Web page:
Rating: 4 stars
Buy Link:
Amazon | iBooks | Amazon UK
Length: Novel

 

Quill is his family’s only son. Ever. Dryads have always been grandmothers, mothers, and daughters, but never sons, until Quill. Maybe it’s because Quill’s father is human? Not that it matters. What does matter is the fact that Quill, who hasn’t come into his magic yet, is locked away like a princess in a tower, forbidden from leaving the safety of his mother’s home and the shop where he works, forbidden from meeting humans, going to school, or having friends because it isn’t safe. Until Quill has the ability to protect himself, he’s stuck.

Not that Quill minds. He loves his mother, loves his sister, and loves being in the garden. But when a human tries to break into his room one night, Quill is torn between fascination and fear. Fascination, because the boy — not much older than his own seventeen years — is handsome, charming, and lives in the apartment next door, and fear, because someone has broken into the garden full of magical plants.

Damaging the garden is damaging his mother; his grandmothers are in there, their trees a gnarled grove of protection, knowledge, and love. There are plants there that grow nowhere else in the world, plants that are extinct outside his mother’s garden. There are plants that can kill, or cure any disease, or take away a memory, and fruits found nowhere in the world. And Quill can’t let his mother know it’s in danger. If he tells her about Liam, the boy next door, she’ll whisk them away to safety and he’ll never have a chance to know what it’s like to be … normal.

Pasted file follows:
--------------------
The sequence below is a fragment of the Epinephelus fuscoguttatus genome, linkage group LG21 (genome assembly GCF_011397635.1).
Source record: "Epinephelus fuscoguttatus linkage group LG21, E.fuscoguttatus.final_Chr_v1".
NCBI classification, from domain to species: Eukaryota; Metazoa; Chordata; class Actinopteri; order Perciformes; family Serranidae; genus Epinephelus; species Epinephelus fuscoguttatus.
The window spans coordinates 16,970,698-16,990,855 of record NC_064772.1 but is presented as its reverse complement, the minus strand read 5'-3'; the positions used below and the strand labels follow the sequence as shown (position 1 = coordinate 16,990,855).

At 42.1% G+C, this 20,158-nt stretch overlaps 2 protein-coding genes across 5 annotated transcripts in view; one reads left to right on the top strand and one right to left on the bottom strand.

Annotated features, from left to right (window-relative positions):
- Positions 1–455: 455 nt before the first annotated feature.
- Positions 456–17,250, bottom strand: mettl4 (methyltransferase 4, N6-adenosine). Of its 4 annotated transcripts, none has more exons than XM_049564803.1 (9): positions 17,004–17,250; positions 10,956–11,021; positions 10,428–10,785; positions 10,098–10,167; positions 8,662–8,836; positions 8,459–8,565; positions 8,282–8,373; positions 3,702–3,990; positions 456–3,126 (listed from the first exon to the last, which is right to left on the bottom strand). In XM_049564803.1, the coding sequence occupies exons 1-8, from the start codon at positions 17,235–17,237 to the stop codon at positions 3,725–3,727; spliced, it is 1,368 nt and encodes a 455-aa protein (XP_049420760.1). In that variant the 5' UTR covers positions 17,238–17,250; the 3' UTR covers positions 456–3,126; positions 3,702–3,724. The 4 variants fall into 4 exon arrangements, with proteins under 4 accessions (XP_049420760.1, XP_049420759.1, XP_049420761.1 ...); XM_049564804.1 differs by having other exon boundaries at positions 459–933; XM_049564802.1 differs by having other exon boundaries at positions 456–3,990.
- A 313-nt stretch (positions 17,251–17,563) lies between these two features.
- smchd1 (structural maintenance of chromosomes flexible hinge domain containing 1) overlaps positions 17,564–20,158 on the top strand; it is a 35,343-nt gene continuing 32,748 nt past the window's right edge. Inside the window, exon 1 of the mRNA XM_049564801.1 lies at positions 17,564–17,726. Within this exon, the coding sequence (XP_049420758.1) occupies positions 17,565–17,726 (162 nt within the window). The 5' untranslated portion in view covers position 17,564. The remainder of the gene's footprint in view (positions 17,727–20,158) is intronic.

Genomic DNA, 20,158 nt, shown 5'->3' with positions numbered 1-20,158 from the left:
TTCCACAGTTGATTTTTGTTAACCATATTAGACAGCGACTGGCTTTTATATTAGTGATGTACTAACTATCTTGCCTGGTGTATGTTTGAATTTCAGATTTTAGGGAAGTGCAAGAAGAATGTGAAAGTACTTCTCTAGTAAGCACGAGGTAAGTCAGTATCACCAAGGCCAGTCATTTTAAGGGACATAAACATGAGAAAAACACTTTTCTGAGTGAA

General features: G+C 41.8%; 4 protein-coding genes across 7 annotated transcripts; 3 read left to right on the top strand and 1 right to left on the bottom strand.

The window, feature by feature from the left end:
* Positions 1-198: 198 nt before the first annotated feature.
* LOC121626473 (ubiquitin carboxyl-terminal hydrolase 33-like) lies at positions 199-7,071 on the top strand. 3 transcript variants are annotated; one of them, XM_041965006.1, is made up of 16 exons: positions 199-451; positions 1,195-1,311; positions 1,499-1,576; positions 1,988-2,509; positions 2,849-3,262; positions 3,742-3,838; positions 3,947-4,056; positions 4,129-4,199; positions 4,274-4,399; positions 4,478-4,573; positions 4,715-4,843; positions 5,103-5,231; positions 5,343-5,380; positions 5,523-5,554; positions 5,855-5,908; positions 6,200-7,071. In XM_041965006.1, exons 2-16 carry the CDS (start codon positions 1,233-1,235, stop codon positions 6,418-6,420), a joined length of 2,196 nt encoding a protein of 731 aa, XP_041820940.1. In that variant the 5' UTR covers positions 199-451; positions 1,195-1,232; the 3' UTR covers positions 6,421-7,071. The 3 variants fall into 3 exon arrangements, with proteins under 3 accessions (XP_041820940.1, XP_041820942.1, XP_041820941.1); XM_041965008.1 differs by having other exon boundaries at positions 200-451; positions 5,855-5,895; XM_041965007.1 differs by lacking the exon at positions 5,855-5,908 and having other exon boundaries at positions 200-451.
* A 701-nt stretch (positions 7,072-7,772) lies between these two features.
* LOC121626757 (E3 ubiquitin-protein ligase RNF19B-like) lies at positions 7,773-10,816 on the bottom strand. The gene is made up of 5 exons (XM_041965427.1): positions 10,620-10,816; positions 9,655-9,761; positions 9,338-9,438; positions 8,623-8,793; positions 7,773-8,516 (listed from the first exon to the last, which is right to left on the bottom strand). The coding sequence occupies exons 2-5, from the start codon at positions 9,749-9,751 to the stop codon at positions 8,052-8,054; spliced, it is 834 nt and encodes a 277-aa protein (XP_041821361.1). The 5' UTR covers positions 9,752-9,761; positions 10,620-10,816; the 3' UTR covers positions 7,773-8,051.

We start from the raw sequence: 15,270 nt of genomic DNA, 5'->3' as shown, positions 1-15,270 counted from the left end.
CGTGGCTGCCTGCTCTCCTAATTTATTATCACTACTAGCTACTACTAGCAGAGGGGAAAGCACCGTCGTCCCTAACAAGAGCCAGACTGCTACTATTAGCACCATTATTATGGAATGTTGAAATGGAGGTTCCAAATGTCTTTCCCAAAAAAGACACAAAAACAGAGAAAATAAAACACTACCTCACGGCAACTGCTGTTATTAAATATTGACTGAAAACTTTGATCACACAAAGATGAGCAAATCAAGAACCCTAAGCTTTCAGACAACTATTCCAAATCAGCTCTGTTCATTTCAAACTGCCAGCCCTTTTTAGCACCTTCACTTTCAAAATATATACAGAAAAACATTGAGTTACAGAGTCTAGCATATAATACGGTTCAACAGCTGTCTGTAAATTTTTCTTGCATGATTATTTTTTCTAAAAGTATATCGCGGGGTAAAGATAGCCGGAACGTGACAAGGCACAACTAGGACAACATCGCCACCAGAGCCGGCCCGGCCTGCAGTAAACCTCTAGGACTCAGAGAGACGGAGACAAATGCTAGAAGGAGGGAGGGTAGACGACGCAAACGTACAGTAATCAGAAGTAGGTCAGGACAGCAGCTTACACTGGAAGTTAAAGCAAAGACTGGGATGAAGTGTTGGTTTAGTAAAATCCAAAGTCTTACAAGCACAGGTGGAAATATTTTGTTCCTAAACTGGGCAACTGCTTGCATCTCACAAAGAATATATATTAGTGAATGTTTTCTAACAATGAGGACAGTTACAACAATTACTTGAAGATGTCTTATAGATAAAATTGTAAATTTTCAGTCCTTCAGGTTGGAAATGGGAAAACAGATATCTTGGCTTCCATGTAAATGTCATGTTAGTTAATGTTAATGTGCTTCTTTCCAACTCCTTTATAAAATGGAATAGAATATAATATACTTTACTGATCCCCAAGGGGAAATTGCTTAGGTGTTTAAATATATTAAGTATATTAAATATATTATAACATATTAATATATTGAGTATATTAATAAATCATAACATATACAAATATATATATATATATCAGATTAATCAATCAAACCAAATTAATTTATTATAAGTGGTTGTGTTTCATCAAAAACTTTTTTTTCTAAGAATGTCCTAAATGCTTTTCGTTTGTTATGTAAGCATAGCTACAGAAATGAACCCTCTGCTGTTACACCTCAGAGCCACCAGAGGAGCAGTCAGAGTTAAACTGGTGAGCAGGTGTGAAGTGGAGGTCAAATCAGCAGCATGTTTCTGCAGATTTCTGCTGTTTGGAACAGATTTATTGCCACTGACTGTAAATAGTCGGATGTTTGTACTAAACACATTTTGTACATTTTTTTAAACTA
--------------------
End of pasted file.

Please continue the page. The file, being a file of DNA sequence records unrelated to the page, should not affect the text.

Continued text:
Evergreen is a well written young adult story with an engaging main character. Quill, for all that he’s going through a spurt of rebellion, isn’t angry or angsty. He’s lonely and bored and eager to see what life has for him. His sister is a magical prodigy and he is both amazed by her and loves her. There’s no jealousy for him, no bitter envy eating at his heart. Likewise, he adores his mother and, for all that he’s keeping secrets from her, she’s also the person he turns to when he’s frightened, knowing she will always be there for him.

For all that the story is seen purely through Quill’s eyes, and the interactions are limited thanks to the book’s focus on the growing relationship between Quill and Liam, I got a very good sense of Quill’s bond with his family by the way he spoke and thought about them, and the fact that many actions he took were to protect them. Quill is a bright, open-hearted, and open-minded young man who just wants to be a teenager like other teenagers. When he and Liam go grocery shopping, Quill — a vegan by necessity, being a dryad — makes no comment, thought, or reaction to Liam having his own food. He’s not judgmental and, honestly, I found him to be the best part of the book.

Liam is the first human Quill’s interacted with, and the first other boy. Quill doesn’t know if he’s gay, pan, or straight; he’s never given it any thought, but he’s not adverse to Liam’s flirting, even if he’s uncertain and shy. And Lima, to his credit, backs off. He still flirts, but he makes it more clear when he’s flirting, makes certain to check in with Quill, who he thinks is homeschooled and sheltered. When Quill mentions that too many people are making him uncomfortable, Liam takes him somewhere quieter.

Liam is in an awkward place as a character because he is made to do an action for the sake of the plot, but he does it driven by character motivations, and he isn’t just forgiven because he did a terrible thing for good reasons. His friendship and growing romance with Quill are sweet, and feel very sincere. As a romance, this book worked for me, but as a story, I wasn’t a giant fan of the ending.

I don’t want to spoil the ending, and I think the story grew naturally based upon the actions and motivations of all the characters involved, but it felt like the ending threw away something important without giving the characters time to react to it, and Quill, who cares so deeply about his family, gave the events a shrug and moved on with his life.

So for me, while this is a fun romance with enjoyable characters, it left me with a slightly unaffordable impression based on upon how the ending was handled. Because it’s such an open ending, other people may have very different reactions to it, and if you give this book a try, I honestly hope you enjoy it.